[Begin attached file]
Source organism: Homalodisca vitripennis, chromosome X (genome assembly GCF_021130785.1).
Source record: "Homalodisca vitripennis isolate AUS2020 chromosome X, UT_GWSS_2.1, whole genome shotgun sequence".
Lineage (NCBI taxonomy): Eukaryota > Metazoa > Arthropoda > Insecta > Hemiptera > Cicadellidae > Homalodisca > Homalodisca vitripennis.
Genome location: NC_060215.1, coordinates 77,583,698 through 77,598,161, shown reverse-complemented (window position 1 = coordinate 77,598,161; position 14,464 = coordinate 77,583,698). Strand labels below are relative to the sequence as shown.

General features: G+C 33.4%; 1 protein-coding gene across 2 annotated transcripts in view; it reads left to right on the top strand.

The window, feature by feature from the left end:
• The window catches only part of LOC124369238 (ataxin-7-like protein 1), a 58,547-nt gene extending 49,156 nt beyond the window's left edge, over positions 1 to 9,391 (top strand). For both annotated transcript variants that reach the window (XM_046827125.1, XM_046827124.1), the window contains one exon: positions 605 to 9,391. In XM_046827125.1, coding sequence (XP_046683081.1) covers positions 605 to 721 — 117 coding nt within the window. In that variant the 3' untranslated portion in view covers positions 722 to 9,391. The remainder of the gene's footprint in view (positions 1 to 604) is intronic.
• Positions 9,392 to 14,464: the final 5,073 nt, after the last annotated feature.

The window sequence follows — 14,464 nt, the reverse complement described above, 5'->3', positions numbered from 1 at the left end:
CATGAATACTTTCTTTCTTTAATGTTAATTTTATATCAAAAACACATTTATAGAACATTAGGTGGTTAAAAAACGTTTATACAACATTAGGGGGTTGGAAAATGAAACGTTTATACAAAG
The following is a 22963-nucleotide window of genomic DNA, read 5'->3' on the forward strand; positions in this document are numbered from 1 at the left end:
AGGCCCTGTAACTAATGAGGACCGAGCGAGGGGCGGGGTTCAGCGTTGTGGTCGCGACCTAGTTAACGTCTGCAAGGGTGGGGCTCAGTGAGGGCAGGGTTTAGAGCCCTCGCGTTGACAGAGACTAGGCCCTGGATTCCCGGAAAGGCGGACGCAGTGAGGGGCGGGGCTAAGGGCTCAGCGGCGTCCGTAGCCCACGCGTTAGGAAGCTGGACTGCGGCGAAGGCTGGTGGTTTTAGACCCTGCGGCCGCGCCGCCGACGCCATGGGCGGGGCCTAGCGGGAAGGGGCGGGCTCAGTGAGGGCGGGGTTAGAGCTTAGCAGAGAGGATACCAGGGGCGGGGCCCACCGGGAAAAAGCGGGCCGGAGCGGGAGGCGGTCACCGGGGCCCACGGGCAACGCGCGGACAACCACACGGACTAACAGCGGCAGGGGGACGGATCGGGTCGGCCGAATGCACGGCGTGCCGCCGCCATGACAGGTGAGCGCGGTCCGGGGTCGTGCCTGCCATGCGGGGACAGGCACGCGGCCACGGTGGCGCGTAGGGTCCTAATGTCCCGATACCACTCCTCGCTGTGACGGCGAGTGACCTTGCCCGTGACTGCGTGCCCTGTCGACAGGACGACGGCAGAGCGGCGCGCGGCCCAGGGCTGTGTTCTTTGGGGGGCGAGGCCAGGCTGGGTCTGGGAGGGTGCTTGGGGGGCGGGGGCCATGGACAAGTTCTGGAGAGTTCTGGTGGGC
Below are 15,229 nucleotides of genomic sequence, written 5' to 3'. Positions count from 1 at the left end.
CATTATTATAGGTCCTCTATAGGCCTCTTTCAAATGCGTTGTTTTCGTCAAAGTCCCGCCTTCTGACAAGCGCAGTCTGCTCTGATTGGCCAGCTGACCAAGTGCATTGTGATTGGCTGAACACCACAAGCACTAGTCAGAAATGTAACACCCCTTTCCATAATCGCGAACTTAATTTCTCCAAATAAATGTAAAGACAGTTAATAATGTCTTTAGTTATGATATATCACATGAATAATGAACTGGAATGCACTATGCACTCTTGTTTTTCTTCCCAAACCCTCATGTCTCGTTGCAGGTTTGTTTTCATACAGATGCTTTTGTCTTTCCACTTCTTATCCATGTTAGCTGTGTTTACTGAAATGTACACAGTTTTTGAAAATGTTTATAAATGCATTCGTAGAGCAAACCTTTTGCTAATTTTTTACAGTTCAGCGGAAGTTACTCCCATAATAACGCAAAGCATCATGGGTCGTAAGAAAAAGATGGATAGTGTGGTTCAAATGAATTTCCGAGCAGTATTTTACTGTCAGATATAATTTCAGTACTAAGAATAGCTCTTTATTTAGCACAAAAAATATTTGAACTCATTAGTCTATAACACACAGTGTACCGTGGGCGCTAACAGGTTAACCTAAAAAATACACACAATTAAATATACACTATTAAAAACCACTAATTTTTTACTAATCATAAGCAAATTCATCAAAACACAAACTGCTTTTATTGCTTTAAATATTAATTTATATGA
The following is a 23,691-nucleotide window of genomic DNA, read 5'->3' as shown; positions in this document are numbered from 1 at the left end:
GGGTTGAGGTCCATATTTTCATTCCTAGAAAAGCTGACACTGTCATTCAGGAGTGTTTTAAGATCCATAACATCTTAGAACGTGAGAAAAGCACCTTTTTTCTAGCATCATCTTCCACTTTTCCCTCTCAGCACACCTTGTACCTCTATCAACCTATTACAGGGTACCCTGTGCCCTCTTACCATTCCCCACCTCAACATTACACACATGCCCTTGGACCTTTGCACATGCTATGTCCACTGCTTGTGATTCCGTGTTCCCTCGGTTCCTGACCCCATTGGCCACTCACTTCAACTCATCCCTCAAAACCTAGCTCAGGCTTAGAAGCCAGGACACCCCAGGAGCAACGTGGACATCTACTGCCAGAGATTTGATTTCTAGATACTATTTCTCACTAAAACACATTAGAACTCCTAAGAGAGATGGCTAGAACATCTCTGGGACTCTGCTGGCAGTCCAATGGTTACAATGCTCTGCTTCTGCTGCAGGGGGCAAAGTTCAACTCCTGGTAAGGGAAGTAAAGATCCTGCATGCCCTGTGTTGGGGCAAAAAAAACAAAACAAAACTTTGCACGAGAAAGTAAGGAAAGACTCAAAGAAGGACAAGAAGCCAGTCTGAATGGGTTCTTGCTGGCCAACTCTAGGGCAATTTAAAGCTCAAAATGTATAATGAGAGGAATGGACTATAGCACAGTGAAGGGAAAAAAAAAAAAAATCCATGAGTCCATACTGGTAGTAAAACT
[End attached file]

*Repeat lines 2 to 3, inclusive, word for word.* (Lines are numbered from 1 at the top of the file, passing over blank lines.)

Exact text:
Source record: "Homalodisca vitripennis isolate AUS2020 chromosome X, UT_GWSS_2.1, whole genome shotgun sequence".
Lineage (NCBI taxonomy): Eukaryota > Metazoa > Arthropoda > Insecta > Hemiptera > Cicadellidae > Homalodisca > Homalodisca vitripennis.